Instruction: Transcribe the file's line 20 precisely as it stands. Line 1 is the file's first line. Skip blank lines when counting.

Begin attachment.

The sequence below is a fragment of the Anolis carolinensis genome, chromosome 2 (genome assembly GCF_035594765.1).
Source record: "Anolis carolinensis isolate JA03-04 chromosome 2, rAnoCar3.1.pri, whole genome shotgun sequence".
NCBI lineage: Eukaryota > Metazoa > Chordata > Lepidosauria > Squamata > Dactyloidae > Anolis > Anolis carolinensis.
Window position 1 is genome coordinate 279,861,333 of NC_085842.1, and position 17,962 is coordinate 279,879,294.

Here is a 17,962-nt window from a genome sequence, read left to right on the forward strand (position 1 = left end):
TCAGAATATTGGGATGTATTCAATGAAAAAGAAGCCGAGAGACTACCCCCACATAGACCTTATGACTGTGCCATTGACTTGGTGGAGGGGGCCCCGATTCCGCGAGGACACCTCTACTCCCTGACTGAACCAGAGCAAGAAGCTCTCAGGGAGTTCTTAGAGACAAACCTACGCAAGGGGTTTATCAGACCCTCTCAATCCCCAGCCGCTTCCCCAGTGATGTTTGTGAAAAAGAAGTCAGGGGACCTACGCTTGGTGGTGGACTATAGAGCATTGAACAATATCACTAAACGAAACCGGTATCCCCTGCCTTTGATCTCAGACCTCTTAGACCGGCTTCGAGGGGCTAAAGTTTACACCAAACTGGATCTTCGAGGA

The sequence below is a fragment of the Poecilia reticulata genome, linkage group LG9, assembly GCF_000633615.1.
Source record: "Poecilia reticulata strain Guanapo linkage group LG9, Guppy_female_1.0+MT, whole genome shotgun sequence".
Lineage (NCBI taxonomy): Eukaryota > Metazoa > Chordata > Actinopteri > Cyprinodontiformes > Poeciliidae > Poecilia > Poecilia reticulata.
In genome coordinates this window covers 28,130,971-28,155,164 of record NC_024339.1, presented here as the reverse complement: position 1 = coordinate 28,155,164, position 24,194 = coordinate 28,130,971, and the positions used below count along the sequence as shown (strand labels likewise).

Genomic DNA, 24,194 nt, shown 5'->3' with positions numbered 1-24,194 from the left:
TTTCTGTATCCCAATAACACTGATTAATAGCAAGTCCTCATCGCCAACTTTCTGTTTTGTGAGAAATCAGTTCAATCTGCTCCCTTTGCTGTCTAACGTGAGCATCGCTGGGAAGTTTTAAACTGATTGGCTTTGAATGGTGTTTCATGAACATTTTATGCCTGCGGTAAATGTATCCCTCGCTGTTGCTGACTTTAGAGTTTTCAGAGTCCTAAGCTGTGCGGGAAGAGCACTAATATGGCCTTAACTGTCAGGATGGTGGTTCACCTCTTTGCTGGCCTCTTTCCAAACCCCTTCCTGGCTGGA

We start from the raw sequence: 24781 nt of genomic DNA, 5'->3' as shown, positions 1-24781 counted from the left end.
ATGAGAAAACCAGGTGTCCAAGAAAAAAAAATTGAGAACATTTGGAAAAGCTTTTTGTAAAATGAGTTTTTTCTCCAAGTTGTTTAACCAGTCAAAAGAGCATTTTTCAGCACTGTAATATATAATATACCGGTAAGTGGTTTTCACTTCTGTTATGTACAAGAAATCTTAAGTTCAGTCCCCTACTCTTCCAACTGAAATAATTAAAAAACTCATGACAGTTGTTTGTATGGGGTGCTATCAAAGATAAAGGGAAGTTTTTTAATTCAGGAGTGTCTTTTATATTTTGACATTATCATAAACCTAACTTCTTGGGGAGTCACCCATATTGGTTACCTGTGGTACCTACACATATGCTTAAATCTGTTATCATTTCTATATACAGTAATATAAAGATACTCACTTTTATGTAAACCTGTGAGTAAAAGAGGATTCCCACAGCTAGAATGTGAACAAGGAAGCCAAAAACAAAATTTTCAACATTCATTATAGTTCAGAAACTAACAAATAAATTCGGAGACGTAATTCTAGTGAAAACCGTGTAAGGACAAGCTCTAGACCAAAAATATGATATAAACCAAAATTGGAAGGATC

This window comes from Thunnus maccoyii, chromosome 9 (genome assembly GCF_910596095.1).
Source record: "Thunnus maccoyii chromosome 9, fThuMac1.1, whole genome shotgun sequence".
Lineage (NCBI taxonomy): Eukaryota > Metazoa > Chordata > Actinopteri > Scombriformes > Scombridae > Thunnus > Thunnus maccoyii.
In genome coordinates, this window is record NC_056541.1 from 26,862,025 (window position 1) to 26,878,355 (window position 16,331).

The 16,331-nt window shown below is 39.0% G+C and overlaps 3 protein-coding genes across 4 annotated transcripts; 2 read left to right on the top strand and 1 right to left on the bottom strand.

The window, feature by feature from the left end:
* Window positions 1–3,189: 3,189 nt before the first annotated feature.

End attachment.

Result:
The window, feature by feature from the left end: